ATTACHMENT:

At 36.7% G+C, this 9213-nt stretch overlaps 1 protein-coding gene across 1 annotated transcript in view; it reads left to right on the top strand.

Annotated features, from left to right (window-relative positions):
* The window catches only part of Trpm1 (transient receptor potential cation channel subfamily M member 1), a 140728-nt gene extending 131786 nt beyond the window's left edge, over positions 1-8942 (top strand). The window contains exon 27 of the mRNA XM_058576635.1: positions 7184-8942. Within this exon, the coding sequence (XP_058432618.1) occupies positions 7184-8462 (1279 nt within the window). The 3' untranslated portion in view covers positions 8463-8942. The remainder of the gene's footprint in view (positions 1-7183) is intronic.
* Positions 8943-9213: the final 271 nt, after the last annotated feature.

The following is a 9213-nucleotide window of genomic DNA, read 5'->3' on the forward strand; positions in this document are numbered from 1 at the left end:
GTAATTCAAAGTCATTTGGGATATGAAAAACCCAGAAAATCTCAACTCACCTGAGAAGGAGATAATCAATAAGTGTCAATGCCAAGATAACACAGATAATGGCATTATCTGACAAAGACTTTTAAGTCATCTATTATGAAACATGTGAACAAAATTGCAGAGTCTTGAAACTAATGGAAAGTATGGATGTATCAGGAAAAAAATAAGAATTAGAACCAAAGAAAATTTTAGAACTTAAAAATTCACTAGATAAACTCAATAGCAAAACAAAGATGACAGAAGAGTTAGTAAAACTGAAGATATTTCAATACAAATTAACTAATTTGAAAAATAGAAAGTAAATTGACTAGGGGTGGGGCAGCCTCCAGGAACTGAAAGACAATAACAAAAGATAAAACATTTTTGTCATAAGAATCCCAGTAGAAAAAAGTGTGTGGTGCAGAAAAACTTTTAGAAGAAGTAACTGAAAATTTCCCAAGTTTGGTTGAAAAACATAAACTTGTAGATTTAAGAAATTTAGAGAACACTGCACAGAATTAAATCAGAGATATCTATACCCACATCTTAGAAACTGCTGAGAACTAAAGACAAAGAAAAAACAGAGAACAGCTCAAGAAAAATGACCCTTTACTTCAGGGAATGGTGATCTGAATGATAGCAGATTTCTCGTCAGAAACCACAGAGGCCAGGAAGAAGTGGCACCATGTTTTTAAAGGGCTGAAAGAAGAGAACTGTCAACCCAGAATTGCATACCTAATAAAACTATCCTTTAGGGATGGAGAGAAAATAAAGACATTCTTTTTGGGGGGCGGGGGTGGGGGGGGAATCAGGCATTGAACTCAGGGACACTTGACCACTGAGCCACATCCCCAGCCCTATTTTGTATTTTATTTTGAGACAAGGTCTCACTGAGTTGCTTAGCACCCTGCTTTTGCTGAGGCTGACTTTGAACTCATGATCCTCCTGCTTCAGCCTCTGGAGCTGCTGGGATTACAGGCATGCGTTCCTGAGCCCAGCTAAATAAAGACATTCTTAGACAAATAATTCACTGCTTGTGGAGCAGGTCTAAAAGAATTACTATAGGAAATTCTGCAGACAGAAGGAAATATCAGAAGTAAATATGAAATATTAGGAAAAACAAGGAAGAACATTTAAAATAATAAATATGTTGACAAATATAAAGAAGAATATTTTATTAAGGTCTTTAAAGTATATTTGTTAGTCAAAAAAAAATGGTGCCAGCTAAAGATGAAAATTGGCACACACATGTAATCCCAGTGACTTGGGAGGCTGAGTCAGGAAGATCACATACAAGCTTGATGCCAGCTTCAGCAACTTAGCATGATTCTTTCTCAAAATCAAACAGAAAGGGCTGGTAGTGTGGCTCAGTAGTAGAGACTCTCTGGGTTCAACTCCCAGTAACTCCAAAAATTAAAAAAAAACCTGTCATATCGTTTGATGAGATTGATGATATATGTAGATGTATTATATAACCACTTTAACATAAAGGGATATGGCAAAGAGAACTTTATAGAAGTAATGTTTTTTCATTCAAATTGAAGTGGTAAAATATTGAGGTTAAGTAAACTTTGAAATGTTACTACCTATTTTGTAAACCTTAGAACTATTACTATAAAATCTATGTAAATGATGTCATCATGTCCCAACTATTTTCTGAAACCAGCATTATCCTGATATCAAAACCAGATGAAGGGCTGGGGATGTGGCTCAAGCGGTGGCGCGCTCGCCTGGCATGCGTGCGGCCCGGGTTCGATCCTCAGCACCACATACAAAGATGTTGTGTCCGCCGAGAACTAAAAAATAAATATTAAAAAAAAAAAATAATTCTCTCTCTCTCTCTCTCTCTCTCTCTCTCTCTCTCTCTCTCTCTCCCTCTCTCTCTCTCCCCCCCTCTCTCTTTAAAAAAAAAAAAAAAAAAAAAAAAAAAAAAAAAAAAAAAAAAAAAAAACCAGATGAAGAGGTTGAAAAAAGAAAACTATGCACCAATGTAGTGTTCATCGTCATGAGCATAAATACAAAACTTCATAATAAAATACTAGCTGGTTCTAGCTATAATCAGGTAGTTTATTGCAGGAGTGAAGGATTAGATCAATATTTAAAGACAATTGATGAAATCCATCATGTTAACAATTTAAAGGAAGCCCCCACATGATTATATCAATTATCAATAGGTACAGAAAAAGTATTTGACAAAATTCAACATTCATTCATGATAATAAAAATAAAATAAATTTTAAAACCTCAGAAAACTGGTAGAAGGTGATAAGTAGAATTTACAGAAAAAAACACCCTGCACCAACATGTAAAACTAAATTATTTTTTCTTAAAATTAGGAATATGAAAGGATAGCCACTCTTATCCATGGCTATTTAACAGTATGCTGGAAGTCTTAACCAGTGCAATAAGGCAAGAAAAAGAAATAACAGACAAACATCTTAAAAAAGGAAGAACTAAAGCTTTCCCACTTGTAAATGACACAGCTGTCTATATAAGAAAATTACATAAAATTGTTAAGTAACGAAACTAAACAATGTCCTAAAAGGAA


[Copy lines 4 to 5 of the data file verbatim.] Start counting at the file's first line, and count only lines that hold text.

* Positions 8943-9213: the final 271 nt, after the last annotated feature.

The following is a 9213-nucleotide window of genomic DNA, read 5'->3' on the forward strand; positions in this document are numbered from 1 at the left end: